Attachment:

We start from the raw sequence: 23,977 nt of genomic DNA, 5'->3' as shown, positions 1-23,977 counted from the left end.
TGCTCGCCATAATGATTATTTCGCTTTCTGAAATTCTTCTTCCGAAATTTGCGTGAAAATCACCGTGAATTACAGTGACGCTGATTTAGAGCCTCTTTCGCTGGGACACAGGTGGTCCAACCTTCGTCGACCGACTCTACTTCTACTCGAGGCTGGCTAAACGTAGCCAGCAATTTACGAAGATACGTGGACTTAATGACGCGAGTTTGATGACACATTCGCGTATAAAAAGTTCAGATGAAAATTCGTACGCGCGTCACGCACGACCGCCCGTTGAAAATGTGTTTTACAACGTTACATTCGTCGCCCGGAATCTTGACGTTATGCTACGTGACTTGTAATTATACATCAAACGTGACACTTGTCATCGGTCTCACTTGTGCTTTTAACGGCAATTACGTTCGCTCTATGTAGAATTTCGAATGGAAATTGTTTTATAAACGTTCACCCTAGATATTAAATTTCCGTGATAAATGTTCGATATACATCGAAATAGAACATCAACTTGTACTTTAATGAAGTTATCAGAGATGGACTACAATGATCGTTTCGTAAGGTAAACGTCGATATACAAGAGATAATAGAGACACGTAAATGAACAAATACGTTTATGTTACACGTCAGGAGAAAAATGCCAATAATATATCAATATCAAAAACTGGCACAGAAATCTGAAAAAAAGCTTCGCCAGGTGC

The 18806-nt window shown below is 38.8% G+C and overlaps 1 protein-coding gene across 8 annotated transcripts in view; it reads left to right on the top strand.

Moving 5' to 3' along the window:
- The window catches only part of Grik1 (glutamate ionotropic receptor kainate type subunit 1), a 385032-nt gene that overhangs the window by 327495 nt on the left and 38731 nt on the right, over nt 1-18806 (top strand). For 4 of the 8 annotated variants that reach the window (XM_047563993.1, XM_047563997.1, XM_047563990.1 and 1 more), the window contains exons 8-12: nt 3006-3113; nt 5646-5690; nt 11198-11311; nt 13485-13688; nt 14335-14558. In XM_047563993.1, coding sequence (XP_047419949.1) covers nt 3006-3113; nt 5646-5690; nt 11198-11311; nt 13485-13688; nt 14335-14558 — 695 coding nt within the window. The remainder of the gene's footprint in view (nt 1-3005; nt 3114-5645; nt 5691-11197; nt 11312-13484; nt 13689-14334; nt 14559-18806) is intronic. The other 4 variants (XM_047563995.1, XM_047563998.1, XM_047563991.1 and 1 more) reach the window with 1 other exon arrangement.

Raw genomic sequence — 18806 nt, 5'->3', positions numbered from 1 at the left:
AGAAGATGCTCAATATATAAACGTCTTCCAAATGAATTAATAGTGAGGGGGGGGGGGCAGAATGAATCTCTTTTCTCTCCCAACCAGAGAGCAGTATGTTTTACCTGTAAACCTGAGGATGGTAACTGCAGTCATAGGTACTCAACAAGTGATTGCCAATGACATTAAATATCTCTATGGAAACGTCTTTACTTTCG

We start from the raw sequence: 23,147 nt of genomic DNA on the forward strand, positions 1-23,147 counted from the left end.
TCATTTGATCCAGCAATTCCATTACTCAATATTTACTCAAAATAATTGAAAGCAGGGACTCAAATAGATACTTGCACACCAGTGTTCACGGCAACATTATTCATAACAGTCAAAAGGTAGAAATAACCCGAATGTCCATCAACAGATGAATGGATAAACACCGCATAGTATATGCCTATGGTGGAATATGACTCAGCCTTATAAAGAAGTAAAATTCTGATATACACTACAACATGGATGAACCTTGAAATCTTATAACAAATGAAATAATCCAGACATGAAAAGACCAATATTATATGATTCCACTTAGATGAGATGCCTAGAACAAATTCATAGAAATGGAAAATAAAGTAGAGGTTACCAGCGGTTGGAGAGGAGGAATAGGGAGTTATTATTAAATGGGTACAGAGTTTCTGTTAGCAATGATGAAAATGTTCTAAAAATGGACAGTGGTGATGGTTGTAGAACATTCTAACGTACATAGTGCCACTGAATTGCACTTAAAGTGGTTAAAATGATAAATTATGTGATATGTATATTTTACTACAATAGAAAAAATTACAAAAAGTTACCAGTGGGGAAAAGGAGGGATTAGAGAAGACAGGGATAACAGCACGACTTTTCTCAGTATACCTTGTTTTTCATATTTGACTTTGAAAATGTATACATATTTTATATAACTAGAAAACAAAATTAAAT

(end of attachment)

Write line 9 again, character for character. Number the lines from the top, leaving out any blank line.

TCATTTGATCCAGCAATTCCATTACTCAATATTTACTCAAAATAATTGAAAGCAGGGACTCAAATAGATACTTGCACACCAGTGTTCACGGCAACATTATTCATAACAGTCAAAAGGTAGAAATAACCCGAATGTCCATCAACAGATGAATGGATAAACACCGCATAGTATATGCCTATGGTGGAATATGACTCAGCCTTATAAAGAAGTAAAATTCTGATATACACTACAACATGGATGAACCTTGAAATCTTATAACAAATGAAATAATCCAGACATGAAAAGACCAATATTATATGATTCCACTTAGATGAGATGCCTAGAACAAATTCATAGAAATGGAAAATAAAGTAGAGGTTACCAGCGGTTGGAGAGGAGGAATAGGGAGTTATTATTAAATGGGTACAGAGTTTCTGTTAGCAATGATGAAAATGTTCTAAAAATGGACAGTGGTGATGGTTGTAGAACATTCTAACGTACATAGTGCCACTGAATTGCACTTAAAGTGGTTAAAATGATAAATTATGTGATATGTATATTTTACTACAATAGAAAAAATTACAAAAAGTTACCAGTGGGGAAAAGGAGGGATTAGAGAAGACAGGGATAACAGCACGACTTTTCTCAGTATACCTTGTTTTTCATATTTGACTTTGAAAATGTATACATATTTTATATAACTAGAAAACAAAATTAAAT